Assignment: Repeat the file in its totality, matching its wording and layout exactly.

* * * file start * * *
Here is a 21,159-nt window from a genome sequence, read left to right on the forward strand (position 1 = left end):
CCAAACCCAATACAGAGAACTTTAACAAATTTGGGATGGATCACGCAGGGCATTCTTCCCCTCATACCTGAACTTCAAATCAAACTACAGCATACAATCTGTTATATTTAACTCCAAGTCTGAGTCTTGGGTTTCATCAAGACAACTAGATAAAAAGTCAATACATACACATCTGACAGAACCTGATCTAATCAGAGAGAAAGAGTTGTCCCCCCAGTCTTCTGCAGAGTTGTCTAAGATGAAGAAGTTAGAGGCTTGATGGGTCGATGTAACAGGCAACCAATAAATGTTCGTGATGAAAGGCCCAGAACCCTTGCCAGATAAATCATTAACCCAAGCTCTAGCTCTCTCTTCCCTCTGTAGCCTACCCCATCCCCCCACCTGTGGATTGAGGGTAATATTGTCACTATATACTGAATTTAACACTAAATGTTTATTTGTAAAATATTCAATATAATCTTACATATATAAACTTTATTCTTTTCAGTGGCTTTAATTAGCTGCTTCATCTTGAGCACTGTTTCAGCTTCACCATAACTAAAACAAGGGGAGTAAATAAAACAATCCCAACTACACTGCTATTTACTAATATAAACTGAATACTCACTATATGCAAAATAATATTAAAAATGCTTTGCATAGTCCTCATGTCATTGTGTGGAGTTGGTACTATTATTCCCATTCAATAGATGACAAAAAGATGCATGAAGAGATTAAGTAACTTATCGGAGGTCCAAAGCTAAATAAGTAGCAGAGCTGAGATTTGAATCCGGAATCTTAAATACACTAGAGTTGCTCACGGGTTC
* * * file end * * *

Here is a 21,159-nt window from a genome sequence, read left to right on the forward strand (position 1 = left end):
CCAAACCCAATACAGAGAACTTTAACAAATTTGGGATGGATCACGCAGGGCATTCTTCCCCTCATACCTGAACTTCAAATCAAACTACAGCATACAATCTGTTATATTTAACTCCAAGTCTGAGTCTTGGGTTTCATCAAGACAACTAGATAAAAAGTCAATACATACACATCTGACAGAACCTGATCTAATCAGAGAGAAAGAGTTGTCCCCCCAGTCTTCTGCAGAGTTGTCTAAGATGAAGAAGTTAGAGGCTTGATGGGTCGATGTAACAGGCAACCAATAAATGTTCGTGATGAAAGGCCCAGAACCCTTGCCAGATAAATCATTAACCCAAGCTCTAGCTCTCTCTTCCCTCTGTAGCCTACCCCATCCCCCCACCTGTGGATTGAGGGTAATATTGTCACTATATACTGAATTTAACACTAAATGTTTATTTGTAAAATATTCAATATAATCTTACATATATAAACTTTATTCTTTTCAGTGGCTTTAATTAGCTGCTTCATCTTGAGCACTGTTTCAGCTTCACCATAACTAAAACAAGGGGAGTAAATAAAACAATCCCAACTACACTGCTATTTACTAATATAAACTGAATACTCACTATATGCAAAATAATATTAAAAATGCTTTGCATAGTCCTCATGTCATTGTGTGGAGTTGGTACTATTATTCCCATTCAATAGATGACAAAAAGATGCATGAAGAGATTAAGTAACTTATCGGAGGTCCAAAGCTAAATAAGTAGCAGAGCTGAGATTTGAATCCGGAATCTTAAATACACTAGAGTTGCTCACGGGTTC